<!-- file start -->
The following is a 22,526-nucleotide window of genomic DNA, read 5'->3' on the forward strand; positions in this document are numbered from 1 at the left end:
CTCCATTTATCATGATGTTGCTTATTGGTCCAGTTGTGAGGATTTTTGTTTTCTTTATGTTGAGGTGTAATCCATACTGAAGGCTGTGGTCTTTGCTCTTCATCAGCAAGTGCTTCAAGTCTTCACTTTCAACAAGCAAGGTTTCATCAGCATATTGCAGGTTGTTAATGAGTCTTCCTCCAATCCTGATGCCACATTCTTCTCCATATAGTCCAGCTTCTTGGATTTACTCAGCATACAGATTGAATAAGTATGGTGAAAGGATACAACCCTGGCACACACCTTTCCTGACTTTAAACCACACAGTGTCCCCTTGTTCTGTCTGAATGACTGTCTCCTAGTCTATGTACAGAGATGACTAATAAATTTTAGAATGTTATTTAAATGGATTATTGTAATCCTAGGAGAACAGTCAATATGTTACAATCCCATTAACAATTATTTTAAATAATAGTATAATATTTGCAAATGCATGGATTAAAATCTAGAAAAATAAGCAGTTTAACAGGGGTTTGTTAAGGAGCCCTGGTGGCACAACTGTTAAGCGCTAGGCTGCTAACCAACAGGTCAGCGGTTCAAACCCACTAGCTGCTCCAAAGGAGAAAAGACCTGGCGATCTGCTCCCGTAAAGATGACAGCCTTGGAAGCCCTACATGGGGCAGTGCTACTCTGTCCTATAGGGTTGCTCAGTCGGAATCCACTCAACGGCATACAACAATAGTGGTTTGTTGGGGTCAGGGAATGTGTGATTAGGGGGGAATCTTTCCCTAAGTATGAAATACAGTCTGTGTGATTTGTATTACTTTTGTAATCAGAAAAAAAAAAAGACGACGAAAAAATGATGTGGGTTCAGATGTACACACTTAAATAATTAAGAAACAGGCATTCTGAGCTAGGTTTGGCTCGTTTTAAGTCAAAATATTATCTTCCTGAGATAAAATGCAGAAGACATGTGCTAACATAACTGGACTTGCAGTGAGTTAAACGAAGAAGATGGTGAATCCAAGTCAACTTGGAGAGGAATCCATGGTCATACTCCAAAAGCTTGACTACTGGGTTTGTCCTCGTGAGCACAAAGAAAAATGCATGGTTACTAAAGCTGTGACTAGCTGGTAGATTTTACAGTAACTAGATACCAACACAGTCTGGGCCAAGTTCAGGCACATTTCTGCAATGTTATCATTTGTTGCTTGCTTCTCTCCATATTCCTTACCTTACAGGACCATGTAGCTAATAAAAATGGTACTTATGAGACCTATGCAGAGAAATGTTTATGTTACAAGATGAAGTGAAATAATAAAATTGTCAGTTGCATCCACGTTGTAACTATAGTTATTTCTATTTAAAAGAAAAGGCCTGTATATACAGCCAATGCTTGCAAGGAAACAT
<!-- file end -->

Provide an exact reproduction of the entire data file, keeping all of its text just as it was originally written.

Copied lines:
The following is a 22,526-nucleotide window of genomic DNA, read 5'->3' on the forward strand; positions in this document are numbered from 1 at the left end:
CTCCATTTATCATGATGTTGCTTATTGGTCCAGTTGTGAGGATTTTTGTTTTCTTTATGTTGAGGTGTAATCCATACTGAAGGCTGTGGTCTTTGCTCTTCATCAGCAAGTGCTTCAAGTCTTCACTTTCAACAAGCAAGGTTTCATCAGCATATTGCAGGTTGTTAATGAGTCTTCCTCCAATCCTGATGCCACATTCTTCTCCATATAGTCCAGCTTCTTGGATTTACTCAGCATACAGATTGAATAAGTATGGTGAAAGGATACAACCCTGGCACACACCTTTCCTGACTTTAAACCACACAGTGTCCCCTTGTTCTGTCTGAATGACTGTCTCCTAGTCTATGTACAGAGATGACTAATAAATTTTAGAATGTTATTTAAATGGATTATTGTAATCCTAGGAGAACAGTCAATATGTTACAATCCCATTAACAATTATTTTAAATAATAGTATAATATTTGCAAATGCATGGATTAAAATCTAGAAAAATAAGCAGTTTAACAGGGGTTTGTTAAGGAGCCCTGGTGGCACAACTGTTAAGCGCTAGGCTGCTAACCAACAGGTCAGCGGTTCAAACCCACTAGCTGCTCCAAAGGAGAAAAGACCTGGCGATCTGCTCCCGTAAAGATGACAGCCTTGGAAGCCCTACATGGGGCAGTGCTACTCTGTCCTATAGGGTTGCTCAGTCGGAATCCACTCAACGGCATACAACAATAGTGGTTTGTTGGGGTCAGGGAATGTGTGATTAGGGGGGAATCTTTCCCTAAGTATGAAATACAGTCTGTGTGATTTGTATTACTTTTGTAATCAGAAAAAAAAAAAGACGACGAAAAAATGATGTGGGTTCAGATGTACACACTTAAATAATTAAGAAACAGGCATTCTGAGCTAGGTTTGGCTCGTTTTAAGTCAAAATATTATCTTCCTGAGATAAAATGCAGAAGACATGTGCTAACATAACTGGACTTGCAGTGAGTTAAACGAAGAAGATGGTGAATCCAAGTCAACTTGGAGAGGAATCCATGGTCATACTCCAAAAGCTTGACTACTGGGTTTGTCCTCGTGAGCACAAAGAAAAATGCATGGTTACTAAAGCTGTGACTAGCTGGTAGATTTTACAGTAACTAGATACCAACACAGTCTGGGCCAAGTTCAGGCACATTTCTGCAATGTTATCATTTGTTGCTTGCTTCTCTCCATATTCCTTACCTTACAGGACCATGTAGCTAATAAAAATGGTACTTATGAGACCTATGCAGAGAAATGTTTATGTTACAAGATGAAGTGAAATAATAAAATTGTCAGTTGCATCCACGTTGTAACTATAGTTATTTCTATTTAAAAGAAAAGGCCTGTATATACAGCCAATGCTTGCAAGGAAACAT